|Saving Gateway Accounts Bill - continued||House of Commons|
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67. This clause gives the Treasury power to make regulations in regard to the recovery of payments made by HMRC.
68. Subsection (1) gives the Treasury power to make regulations requiring persons of a description specified in the regulations to account to HMRC for any sums incorrectly paid by HMRC in relation to Saving Gateway accounts. Regulations made under this power will, for example, enable HMRC to recover any amounts that have been overpaid to an account provider in response to a claim made under clause 11(3)(a).
69. Subsection (2) enables regulations to be made treating such sums as tax charged in an assessment for the purposes of Part 6 of the Taxes Management Act 1970 10. Such regulations would enable HMRC to collect these sums in the same way as sums of tax due to HMRC. Part 6 of the Taxes Management Act 1970 contains provisions relating to the collection and recovery of tax. Under these provisions, HMRC are able to issue formal demands for tax. Part 6 also makes provision for collection by distraint and for recovery of tax through Court proceedings where a person refuses to pay an amount charged.
70. Subsection (3) enables regulations to provide a time limit after which a person ceases to be required to account for an amount to HMRC.
71. This clause gives the Treasury power to make regulations in regard to the charging and paying of interest on amounts due to, and payable by, the Commissioners.
72. Subsection (1) enables regulations to be made providing for interest to be charged by HMRC, in prescribed circumstances, on any amount payable to the Commissioners under this Bill.
73. Regulations under subsection (2) may also provide for HMRC to pay interest where it makes a payment to an account provider for an amount claimed under clause 11(3)(a) later than the due date as set out in regulations.
74. Subsection (3) enables regulations to set the rate at which interest is to be paid, the way in which that rate is to be determined and the period in respect of which interest is to be paid. Regulations may also provide that interest payable to the Commissioners is to be treated for the purposes of Part 6 of the Taxes Management Act 1970 11 as tax due under an assessment, enabling HMRC to collect these sums in the same way as tax due to HMRC is collected (see paragraph 69 above).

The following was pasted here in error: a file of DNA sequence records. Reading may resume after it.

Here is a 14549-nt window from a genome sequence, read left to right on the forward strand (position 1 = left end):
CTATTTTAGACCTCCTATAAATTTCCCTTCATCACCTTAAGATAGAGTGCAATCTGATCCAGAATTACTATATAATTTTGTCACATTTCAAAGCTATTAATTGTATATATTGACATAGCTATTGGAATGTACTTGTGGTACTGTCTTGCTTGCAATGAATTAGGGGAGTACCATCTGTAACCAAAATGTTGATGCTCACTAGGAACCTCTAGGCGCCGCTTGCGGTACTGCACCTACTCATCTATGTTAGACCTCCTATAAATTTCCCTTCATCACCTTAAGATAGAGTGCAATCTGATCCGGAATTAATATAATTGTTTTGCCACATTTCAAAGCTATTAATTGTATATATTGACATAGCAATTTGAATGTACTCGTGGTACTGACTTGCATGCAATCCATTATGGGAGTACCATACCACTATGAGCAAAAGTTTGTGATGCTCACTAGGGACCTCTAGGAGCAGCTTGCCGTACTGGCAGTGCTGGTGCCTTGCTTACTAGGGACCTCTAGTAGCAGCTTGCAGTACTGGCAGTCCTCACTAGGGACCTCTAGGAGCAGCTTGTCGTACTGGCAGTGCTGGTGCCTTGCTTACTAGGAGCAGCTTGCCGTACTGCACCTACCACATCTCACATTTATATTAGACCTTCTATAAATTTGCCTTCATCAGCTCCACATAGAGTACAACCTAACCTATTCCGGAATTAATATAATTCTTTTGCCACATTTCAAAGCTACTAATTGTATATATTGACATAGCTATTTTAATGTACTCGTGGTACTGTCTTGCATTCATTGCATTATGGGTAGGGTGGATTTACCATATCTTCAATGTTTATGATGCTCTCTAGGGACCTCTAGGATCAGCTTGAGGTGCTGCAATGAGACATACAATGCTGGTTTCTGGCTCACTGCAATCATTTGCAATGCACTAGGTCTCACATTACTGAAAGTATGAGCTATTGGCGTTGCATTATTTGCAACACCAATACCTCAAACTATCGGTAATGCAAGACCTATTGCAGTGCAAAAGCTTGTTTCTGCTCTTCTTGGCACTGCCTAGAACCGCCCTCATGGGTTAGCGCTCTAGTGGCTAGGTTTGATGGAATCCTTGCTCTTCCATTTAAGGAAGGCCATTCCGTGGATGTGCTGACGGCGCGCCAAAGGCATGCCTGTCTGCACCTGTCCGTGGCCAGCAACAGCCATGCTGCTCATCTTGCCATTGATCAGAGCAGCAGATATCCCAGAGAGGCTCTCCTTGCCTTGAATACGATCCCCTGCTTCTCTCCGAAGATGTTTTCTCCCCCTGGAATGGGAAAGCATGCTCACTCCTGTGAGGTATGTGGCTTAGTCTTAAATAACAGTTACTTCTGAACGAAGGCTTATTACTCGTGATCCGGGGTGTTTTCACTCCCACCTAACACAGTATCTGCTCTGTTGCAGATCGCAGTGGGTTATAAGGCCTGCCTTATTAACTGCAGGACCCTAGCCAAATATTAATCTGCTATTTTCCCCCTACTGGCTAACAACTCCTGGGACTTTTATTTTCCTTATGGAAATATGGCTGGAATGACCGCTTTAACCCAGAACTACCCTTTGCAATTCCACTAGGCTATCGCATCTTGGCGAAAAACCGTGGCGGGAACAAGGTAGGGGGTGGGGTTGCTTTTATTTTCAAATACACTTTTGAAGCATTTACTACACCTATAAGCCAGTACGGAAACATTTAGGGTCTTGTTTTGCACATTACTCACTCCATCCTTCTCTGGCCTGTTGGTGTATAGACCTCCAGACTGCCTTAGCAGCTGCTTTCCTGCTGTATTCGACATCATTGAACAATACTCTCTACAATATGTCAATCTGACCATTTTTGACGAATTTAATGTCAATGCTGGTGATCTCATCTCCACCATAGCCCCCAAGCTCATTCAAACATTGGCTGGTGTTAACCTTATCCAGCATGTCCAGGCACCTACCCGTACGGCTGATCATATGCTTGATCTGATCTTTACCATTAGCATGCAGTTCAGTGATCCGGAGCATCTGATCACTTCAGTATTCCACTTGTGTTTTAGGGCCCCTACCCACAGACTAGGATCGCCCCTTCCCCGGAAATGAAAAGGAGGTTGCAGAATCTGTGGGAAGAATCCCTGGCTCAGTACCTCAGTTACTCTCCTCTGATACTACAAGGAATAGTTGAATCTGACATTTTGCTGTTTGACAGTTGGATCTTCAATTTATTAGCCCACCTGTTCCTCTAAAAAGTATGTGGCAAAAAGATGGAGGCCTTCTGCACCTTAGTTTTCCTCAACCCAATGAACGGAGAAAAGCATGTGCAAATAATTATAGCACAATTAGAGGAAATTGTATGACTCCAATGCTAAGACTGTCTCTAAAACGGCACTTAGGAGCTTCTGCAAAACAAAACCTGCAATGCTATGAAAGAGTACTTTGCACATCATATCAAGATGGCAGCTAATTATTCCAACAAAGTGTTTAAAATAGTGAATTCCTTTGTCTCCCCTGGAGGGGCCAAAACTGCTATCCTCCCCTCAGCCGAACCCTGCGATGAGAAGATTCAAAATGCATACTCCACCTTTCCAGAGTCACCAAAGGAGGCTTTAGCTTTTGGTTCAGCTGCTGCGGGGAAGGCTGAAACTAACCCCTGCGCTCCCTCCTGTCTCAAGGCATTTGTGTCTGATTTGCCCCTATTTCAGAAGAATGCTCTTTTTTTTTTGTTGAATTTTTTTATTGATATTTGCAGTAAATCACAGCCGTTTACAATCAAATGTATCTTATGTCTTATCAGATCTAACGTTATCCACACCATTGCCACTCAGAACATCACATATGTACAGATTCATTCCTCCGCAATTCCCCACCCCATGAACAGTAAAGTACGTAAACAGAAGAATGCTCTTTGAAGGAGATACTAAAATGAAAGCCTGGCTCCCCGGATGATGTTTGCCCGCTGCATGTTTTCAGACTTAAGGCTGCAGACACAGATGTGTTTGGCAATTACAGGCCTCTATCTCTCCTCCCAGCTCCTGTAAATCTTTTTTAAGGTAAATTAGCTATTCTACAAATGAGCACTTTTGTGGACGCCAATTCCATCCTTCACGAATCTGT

75. Clause 14 gives the Treasury powers to make regulations giving relief from income tax and capital gains tax in respect of Saving Gateway accounts.
76. Subsection (1) provides for regulations to be made giving relief from income tax and capital gains tax on any payment made by an account provider to or in relation to a Saving Gateway account.
77. Under subsection (2) regulations can be made modifying the effect of income tax or capital gains tax legislation in relation to Saving Gateway accounts.
78. Subsection (3) enables regulations to include provision for appropriate restitution to be made to HMRC in circumstances prescribed in the regulations. This will cover cases where tax relief was given where it was not due.
79. Clause 15 allows a Saving Gateway account to be treated as an alternative finance arrangement for the purposes of Chapter 5 of Part 2 of the Finance Act 2005 12. For a deposit arrangement to come within section 49 of Finance Act 2005, the payments made to the depositor must come out of any profit resulting from the use of the [deposited] money and must equate in substance to the return on an investment of money at interest (under sections 49(1) (c) and (d)).
80. The payment of a maturity payment at the end of the Saving Gateway account, or a death payment following the death of the account holder, could be seen as breaching these conditions. This clause provides that a Saving Gateway account that would otherwise be treated, by virtue of section 49 or 49A of Finance Act 2005, as an alternative finance arrangement, but for the payment of a maturity payment or death payment, should not be disqualified because of it. It will give certainty that regulations made under clause 14 will apply to the tax treatment of an investment return paid on such an account as they do to interest. It will also give certainty of treatment in the providers own corporation tax returns.